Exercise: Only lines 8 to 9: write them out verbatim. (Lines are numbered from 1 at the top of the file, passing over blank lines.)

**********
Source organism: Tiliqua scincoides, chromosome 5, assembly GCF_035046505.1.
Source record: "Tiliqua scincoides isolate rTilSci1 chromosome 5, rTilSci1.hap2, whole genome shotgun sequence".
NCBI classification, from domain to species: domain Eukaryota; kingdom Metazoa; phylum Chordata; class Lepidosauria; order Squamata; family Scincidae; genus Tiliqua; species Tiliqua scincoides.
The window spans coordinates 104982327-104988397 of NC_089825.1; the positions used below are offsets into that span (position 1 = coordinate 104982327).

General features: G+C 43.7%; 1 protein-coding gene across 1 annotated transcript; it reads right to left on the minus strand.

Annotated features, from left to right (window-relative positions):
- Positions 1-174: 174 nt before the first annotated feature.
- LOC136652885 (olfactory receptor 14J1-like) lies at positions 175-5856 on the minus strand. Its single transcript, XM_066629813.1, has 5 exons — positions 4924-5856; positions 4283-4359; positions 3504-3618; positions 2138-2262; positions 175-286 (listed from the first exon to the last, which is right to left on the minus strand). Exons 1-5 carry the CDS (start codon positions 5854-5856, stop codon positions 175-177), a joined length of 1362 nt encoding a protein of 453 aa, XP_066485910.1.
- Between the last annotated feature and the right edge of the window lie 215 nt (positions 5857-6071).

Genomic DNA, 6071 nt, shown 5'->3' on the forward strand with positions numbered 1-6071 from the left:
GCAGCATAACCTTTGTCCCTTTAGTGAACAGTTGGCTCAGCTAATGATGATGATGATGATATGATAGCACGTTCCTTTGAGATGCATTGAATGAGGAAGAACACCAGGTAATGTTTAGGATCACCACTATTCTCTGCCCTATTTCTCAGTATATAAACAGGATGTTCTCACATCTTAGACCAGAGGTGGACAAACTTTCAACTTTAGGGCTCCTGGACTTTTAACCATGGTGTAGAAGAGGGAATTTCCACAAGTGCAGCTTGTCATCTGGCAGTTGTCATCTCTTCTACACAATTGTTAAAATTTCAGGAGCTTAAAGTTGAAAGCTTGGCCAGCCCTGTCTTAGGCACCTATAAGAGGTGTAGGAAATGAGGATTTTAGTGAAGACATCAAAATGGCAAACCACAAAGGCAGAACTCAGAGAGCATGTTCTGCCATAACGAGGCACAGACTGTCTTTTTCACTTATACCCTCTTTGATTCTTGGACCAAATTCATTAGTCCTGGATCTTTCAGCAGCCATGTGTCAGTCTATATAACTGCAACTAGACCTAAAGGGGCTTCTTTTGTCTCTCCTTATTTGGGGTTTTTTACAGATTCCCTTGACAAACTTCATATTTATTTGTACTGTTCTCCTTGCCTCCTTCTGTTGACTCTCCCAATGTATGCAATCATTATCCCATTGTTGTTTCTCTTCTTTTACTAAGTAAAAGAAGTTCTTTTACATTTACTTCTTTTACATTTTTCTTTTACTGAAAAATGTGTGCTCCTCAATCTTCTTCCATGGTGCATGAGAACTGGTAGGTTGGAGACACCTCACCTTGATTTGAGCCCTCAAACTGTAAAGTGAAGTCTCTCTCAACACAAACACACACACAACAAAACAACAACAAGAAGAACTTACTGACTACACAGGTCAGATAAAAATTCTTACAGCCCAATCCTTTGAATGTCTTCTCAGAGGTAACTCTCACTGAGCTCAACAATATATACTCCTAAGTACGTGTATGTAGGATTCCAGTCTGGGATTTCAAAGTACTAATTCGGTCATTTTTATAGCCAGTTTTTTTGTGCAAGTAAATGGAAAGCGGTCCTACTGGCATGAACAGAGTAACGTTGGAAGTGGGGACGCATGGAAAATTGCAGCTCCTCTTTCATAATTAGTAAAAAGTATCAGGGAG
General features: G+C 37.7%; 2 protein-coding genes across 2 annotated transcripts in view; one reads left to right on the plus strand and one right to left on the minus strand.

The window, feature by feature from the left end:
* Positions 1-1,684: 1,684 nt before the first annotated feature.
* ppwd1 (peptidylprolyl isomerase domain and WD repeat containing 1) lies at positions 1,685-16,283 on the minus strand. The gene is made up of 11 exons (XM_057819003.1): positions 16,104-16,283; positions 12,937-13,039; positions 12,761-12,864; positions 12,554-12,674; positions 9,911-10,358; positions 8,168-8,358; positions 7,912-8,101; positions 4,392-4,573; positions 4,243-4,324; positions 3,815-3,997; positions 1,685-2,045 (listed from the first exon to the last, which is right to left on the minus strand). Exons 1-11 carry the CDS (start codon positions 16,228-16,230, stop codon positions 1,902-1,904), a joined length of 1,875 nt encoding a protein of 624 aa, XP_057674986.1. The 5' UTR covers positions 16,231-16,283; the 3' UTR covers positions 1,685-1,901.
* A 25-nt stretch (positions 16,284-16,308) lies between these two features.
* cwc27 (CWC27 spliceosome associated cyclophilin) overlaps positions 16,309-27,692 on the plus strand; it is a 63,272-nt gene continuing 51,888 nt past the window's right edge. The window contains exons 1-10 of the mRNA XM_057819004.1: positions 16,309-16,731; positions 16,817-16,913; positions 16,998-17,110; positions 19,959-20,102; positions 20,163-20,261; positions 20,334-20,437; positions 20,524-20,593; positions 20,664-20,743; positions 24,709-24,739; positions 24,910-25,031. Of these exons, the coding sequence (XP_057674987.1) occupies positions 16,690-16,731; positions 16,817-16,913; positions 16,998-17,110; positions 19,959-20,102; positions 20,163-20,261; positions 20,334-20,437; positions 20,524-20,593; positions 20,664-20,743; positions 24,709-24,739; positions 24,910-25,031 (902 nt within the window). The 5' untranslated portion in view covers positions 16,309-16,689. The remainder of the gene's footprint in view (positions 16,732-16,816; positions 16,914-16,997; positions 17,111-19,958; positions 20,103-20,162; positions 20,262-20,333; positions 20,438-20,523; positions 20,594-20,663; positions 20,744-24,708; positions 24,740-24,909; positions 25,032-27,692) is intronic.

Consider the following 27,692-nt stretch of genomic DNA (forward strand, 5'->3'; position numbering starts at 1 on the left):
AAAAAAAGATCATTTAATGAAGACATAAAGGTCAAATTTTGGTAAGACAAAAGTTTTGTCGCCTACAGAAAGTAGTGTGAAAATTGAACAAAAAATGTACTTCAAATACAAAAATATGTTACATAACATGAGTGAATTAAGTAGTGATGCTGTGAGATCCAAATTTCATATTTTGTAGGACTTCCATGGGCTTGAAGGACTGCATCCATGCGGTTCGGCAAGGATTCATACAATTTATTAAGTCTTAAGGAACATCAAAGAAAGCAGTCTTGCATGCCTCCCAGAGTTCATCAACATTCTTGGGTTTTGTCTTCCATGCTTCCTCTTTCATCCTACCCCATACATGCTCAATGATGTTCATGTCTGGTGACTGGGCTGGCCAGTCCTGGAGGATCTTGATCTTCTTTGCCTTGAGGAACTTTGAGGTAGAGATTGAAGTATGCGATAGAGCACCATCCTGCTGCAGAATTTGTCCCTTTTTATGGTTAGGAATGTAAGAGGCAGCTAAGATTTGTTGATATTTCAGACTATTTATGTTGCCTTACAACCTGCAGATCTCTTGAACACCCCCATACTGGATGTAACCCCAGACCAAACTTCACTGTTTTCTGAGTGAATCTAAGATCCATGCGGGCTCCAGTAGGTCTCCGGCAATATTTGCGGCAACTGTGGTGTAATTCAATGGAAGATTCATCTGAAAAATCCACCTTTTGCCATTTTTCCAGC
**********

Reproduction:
- LOC136652885 (olfactory receptor 14J1-like) lies at positions 175-5856 on the minus strand. Its single transcript, XM_066629813.1, has 5 exons — positions 4924-5856; positions 4283-4359; positions 3504-3618; positions 2138-2262; positions 175-286 (listed from the first exon to the last, which is right to left on the minus strand). Exons 1-5 carry the CDS (start codon positions 5854-5856, stop codon positions 175-177), a joined length of 1362 nt encoding a protein of 453 aa, XP_066485910.1.
- Between the last annotated feature and the right edge of the window lie 215 nt (positions 5857-6071).